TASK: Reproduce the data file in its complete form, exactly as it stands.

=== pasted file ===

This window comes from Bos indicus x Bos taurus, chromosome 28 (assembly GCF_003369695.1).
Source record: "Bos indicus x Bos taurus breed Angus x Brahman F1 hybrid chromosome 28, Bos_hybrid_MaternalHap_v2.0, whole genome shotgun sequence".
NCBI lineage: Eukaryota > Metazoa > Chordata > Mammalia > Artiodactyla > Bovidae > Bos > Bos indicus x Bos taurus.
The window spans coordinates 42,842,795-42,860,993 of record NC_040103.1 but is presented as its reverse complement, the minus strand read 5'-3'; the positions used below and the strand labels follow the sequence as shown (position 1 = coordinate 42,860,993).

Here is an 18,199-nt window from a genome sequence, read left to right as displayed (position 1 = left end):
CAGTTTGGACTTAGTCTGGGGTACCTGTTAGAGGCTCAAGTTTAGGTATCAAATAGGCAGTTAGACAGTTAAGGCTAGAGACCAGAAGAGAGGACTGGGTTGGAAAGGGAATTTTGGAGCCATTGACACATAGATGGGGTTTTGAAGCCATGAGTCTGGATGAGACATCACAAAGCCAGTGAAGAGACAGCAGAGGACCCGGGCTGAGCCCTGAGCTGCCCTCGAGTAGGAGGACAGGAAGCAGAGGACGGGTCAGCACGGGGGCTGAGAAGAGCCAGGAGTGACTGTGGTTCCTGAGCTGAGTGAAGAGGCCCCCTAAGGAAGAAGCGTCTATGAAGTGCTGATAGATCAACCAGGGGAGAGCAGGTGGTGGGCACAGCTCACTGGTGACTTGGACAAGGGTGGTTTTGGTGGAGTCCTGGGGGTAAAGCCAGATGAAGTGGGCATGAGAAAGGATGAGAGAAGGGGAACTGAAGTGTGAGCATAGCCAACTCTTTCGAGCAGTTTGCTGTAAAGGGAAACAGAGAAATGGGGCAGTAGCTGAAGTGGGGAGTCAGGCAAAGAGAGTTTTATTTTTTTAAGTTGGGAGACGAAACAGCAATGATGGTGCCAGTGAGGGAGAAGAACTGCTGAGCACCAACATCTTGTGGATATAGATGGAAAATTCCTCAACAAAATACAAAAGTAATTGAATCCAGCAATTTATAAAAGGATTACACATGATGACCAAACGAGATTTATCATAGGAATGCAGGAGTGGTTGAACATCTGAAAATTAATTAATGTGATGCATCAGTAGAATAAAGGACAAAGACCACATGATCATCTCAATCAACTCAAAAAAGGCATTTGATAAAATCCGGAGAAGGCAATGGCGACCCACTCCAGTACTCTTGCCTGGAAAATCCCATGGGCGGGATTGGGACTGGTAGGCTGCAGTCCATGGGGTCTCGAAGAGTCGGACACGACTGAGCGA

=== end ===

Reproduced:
This window comes from Bos indicus x Bos taurus, chromosome 28 (assembly GCF_003369695.1).
Source record: "Bos indicus x Bos taurus breed Angus x Brahman F1 hybrid chromosome 28, Bos_hybrid_MaternalHap_v2.0, whole genome shotgun sequence".
NCBI lineage: Eukaryota > Metazoa > Chordata > Mammalia > Artiodactyla > Bovidae > Bos > Bos indicus x Bos taurus.
The window spans coordinates 42,842,795-42,860,993 of record NC_040103.1 but is presented as its reverse complement, the minus strand read 5'-3'; the positions used below and the strand labels follow the sequence as shown (position 1 = coordinate 42,860,993).

Here is an 18,199-nt window from a genome sequence, read left to right as displayed (position 1 = left end):
CAGTTTGGACTTAGTCTGGGGTACCTGTTAGAGGCTCAAGTTTAGGTATCAAATAGGCAGTTAGACAGTTAAGGCTAGAGACCAGAAGAGAGGACTGGGTTGGAAAGGGAATTTTGGAGCCATTGACACATAGATGGGGTTTTGAAGCCATGAGTCTGGATGAGACATCACAAAGCCAGTGAAGAGACAGCAGAGGACCCGGGCTGAGCCCTGAGCTGCCCTCGAGTAGGAGGACAGGAAGCAGAGGACGGGTCAGCACGGGGGCTGAGAAGAGCCAGGAGTGACTGTGGTTCCTGAGCTGAGTGAAGAGGCCCCCTAAGGAAGAAGCGTCTATGAAGTGCTGATAGATCAACCAGGGGAGAGCAGGTGGTGGGCACAGCTCACTGGTGACTTGGACAAGGGTGGTTTTGGTGGAGTCCTGGGGGTAAAGCCAGATGAAGTGGGCATGAGAAAGGATGAGAGAAGGGGAACTGAAGTGTGAGCATAGCCAACTCTTTCGAGCAGTTTGCTGTAAAGGGAAACAGAGAAATGGGGCAGTAGCTGAAGTGGGGAGTCAGGCAAAGAGAGTTTTATTTTTTTAAGTTGGGAGACGAAACAGCAATGATGGTGCCAGTGAGGGAGAAGAACTGCTGAGCACCAACATCTTGTGGATATAGATGGAAAATTCCTCAACAAAATACAAAAGTAATTGAATCCAGCAATTTATAAAAGGATTACACATGATGACCAAACGAGATTTATCATAGGAATGCAGGAGTGGTTGAACATCTGAAAATTAATTAATGTGATGCATCAGTAGAATAAAGGACAAAGACCACATGATCATCTCAATCAACTCAAAAAAGGCATTTGATAAAATCCGGAGAAGGCAATGGCGACCCACTCCAGTACTCTTGCCTGGAAAATCCCATGGGCGGGATTGGGACTGGTAGGCTGCAGTCCATGGGGTCTCGAAGAGTCGGACACGACTGAGCGA